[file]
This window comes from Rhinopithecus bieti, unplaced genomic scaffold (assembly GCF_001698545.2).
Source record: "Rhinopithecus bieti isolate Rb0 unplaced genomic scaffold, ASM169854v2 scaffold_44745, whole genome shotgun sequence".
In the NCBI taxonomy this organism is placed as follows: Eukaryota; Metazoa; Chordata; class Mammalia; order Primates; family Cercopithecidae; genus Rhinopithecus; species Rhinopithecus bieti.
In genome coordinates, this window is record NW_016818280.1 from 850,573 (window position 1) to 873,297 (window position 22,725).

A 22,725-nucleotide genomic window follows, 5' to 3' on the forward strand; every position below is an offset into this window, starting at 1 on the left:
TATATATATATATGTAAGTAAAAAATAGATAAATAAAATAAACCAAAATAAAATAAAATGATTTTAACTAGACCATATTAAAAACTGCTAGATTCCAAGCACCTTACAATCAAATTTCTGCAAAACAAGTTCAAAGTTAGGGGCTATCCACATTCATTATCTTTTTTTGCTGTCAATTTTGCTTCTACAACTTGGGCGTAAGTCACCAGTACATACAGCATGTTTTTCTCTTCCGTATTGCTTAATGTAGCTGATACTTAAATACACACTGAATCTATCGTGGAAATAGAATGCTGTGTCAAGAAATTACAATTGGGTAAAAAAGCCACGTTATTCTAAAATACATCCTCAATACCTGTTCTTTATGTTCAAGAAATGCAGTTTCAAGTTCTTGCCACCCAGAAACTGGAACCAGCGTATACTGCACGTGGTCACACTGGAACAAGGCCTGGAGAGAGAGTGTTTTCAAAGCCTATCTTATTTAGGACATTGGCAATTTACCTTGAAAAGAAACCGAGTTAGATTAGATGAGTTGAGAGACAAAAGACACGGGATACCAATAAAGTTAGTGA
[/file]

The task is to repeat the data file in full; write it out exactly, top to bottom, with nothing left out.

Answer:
This window comes from Rhinopithecus bieti, unplaced genomic scaffold (assembly GCF_001698545.2).
Source record: "Rhinopithecus bieti isolate Rb0 unplaced genomic scaffold, ASM169854v2 scaffold_44745, whole genome shotgun sequence".
In the NCBI taxonomy this organism is placed as follows: Eukaryota; Metazoa; Chordata; class Mammalia; order Primates; family Cercopithecidae; genus Rhinopithecus; species Rhinopithecus bieti.
In genome coordinates, this window is record NW_016818280.1 from 850,573 (window position 1) to 873,297 (window position 22,725).

A 22,725-nucleotide genomic window follows, 5' to 3' on the forward strand; every position below is an offset into this window, starting at 1 on the left:
TATATATATATATGTAAGTAAAAAATAGATAAATAAAATAAACCAAAATAAAATAAAATGATTTTAACTAGACCATATTAAAAACTGCTAGATTCCAAGCACCTTACAATCAAATTTCTGCAAAACAAGTTCAAAGTTAGGGGCTATCCACATTCATTATCTTTTTTTGCTGTCAATTTTGCTTCTACAACTTGGGCGTAAGTCACCAGTACATACAGCATGTTTTTCTCTTCCGTATTGCTTAATGTAGCTGATACTTAAATACACACTGAATCTATCGTGGAAATAGAATGCTGTGTCAAGAAATTACAATTGGGTAAAAAAGCCACGTTATTCTAAAATACATCCTCAATACCTGTTCTTTATGTTCAAGAAATGCAGTTTCAAGTTCTTGCCACCCAGAAACTGGAACCAGCGTATACTGCACGTGGTCACACTGGAACAAGGCCTGGAGAGAGAGTGTTTTCAAAGCCTATCTTATTTAGGACATTGGCAATTTACCTTGAAAAGAAACCGAGTTAGATTAGATGAGTTGAGAGACAAAAGACACGGGATACCAATAAAGTTAGTGA